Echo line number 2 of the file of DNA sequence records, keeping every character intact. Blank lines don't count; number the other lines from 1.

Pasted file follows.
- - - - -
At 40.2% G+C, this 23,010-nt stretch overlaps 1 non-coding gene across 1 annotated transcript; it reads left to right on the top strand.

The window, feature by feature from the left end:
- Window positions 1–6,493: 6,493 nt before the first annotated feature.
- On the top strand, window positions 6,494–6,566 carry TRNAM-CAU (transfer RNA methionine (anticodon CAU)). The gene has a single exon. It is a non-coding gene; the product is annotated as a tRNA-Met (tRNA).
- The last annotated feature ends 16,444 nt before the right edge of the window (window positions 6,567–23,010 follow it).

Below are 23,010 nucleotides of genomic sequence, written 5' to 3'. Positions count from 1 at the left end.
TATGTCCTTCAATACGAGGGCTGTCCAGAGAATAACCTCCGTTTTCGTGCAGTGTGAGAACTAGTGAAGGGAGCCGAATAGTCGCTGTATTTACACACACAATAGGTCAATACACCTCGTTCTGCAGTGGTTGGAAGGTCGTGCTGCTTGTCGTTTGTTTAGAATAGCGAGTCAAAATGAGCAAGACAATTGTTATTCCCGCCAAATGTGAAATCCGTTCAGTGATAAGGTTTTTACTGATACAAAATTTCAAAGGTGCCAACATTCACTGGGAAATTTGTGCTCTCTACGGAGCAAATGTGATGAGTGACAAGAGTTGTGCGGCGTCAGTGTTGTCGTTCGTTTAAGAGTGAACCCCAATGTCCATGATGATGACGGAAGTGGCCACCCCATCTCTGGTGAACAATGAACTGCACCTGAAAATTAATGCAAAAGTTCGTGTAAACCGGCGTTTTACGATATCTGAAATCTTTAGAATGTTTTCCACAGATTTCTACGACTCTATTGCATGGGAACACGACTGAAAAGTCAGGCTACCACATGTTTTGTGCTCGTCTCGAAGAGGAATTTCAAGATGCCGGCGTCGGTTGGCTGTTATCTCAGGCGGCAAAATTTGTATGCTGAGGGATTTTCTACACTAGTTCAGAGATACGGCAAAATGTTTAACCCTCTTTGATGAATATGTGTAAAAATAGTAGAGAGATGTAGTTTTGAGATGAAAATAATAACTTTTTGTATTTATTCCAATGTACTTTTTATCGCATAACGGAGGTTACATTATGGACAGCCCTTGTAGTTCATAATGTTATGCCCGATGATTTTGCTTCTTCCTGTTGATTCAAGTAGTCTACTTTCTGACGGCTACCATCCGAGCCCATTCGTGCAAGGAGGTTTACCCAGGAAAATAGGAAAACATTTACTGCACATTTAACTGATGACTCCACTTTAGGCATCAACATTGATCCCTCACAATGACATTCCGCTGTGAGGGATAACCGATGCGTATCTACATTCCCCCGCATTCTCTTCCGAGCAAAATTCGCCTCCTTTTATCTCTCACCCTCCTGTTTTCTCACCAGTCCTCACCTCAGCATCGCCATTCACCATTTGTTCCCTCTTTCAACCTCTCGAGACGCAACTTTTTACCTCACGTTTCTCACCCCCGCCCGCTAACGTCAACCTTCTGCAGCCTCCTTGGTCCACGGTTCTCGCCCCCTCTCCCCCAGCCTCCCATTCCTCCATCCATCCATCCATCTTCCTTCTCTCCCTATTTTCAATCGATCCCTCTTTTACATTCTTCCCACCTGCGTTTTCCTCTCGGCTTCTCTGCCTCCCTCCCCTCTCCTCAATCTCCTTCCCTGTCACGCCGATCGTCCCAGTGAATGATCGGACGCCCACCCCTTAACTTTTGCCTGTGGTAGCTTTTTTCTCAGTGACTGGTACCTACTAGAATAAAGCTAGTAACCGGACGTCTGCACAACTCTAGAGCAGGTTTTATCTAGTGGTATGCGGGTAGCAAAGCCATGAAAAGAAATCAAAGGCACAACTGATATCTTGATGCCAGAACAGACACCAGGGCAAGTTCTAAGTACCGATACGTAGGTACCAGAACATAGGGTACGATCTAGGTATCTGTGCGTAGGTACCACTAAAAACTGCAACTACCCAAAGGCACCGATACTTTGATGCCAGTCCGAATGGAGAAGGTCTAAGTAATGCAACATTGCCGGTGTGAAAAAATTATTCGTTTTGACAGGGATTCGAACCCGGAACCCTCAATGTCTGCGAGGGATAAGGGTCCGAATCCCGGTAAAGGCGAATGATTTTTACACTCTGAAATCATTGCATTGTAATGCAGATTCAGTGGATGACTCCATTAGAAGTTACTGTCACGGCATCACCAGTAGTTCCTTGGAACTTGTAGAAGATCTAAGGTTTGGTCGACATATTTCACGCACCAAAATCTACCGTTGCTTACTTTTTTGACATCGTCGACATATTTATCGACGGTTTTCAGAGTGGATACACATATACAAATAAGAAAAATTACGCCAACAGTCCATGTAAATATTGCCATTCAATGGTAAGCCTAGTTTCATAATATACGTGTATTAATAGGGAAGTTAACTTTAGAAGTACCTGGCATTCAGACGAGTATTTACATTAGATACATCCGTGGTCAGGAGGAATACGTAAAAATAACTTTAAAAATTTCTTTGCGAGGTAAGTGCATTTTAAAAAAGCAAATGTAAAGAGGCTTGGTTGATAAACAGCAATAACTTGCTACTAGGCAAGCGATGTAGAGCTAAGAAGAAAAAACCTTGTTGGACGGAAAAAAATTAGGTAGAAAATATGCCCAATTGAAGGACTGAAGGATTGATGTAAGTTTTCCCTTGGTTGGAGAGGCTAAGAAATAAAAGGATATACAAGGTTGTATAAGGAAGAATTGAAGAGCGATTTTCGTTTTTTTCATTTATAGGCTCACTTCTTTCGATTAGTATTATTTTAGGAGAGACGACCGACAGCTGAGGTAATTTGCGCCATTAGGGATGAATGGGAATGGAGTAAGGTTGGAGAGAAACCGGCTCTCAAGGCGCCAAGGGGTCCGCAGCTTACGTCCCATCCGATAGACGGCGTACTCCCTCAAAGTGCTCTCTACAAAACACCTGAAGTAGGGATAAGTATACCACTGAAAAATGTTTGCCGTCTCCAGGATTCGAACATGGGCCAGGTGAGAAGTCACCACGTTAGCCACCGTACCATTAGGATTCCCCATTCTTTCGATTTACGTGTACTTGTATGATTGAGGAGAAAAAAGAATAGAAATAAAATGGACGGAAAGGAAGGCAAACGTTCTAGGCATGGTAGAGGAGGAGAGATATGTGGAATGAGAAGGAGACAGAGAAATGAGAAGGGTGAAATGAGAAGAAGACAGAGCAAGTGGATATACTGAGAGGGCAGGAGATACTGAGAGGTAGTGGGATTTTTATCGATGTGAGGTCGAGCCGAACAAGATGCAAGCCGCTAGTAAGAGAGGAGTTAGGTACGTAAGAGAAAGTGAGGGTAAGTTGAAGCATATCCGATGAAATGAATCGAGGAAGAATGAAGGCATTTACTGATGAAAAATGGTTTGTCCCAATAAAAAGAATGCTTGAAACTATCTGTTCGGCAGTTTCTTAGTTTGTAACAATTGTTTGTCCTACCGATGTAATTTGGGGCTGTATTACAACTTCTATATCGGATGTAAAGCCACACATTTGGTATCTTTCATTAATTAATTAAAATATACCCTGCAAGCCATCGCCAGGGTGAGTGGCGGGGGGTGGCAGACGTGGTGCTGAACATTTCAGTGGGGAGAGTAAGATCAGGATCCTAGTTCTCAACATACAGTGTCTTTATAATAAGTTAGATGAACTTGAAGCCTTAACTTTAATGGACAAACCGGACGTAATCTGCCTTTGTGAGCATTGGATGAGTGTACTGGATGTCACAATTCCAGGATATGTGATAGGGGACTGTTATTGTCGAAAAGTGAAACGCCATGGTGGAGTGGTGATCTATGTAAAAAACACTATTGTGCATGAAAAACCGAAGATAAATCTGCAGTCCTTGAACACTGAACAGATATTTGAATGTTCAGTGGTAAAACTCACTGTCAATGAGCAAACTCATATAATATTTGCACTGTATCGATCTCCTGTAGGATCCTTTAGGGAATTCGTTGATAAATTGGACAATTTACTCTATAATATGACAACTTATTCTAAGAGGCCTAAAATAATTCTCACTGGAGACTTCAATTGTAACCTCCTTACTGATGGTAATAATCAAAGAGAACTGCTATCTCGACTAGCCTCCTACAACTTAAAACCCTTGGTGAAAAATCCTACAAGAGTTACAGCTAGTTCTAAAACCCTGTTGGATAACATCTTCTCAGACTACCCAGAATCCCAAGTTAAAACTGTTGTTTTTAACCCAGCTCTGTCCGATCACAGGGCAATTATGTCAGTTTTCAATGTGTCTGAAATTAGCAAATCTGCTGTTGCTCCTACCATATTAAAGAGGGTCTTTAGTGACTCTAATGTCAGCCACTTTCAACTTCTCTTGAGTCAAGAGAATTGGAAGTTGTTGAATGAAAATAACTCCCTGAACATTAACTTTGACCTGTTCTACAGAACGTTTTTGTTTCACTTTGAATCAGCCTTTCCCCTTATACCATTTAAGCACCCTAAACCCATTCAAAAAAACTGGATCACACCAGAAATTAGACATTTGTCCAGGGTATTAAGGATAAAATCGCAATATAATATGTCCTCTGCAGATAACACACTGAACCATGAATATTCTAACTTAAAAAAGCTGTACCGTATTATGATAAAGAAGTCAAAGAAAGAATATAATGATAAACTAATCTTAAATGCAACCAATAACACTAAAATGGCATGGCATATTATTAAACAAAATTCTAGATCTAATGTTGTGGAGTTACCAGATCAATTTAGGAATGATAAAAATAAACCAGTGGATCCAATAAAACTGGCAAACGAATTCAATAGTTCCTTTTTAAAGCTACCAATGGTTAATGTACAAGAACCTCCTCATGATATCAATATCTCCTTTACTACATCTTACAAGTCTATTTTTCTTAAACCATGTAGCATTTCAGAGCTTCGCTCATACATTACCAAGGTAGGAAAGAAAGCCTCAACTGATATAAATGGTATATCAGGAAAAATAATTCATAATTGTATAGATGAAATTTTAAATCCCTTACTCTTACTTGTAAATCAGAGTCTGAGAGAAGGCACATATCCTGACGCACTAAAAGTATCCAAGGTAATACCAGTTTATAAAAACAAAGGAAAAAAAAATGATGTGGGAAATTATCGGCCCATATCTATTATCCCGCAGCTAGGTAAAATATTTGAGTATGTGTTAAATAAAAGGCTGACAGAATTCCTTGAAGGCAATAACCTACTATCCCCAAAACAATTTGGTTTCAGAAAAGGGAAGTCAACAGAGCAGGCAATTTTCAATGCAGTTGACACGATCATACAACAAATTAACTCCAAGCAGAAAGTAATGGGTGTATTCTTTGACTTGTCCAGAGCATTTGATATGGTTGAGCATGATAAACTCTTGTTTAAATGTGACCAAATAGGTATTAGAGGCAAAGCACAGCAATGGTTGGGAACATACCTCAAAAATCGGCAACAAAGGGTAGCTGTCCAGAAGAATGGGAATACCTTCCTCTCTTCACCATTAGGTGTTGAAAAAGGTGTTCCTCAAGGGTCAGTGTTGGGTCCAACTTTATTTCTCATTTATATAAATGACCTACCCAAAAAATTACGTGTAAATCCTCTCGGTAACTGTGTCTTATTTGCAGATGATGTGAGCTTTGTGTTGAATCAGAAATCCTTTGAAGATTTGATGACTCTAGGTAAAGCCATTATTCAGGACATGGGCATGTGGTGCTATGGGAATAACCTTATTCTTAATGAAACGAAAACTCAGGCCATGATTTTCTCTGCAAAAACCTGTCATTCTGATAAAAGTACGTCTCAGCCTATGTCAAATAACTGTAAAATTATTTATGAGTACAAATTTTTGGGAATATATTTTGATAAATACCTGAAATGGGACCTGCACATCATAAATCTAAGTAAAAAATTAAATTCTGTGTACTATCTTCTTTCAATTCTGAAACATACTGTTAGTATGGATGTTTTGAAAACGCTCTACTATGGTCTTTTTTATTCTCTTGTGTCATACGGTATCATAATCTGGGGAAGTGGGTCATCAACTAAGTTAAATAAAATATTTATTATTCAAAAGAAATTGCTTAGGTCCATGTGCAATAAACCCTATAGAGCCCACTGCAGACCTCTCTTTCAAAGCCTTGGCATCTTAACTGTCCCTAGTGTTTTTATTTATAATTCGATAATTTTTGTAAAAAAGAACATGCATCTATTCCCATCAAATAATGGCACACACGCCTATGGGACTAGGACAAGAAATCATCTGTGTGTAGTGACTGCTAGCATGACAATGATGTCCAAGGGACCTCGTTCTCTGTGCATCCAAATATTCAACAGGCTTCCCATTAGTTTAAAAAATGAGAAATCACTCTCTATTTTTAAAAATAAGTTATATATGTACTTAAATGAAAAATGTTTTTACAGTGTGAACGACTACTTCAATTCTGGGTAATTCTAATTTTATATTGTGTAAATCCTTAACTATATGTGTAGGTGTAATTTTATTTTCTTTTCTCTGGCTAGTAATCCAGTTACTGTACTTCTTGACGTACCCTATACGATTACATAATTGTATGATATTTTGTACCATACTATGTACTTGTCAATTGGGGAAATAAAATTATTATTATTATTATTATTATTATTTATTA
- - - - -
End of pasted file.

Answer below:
The window, feature by feature from the left end: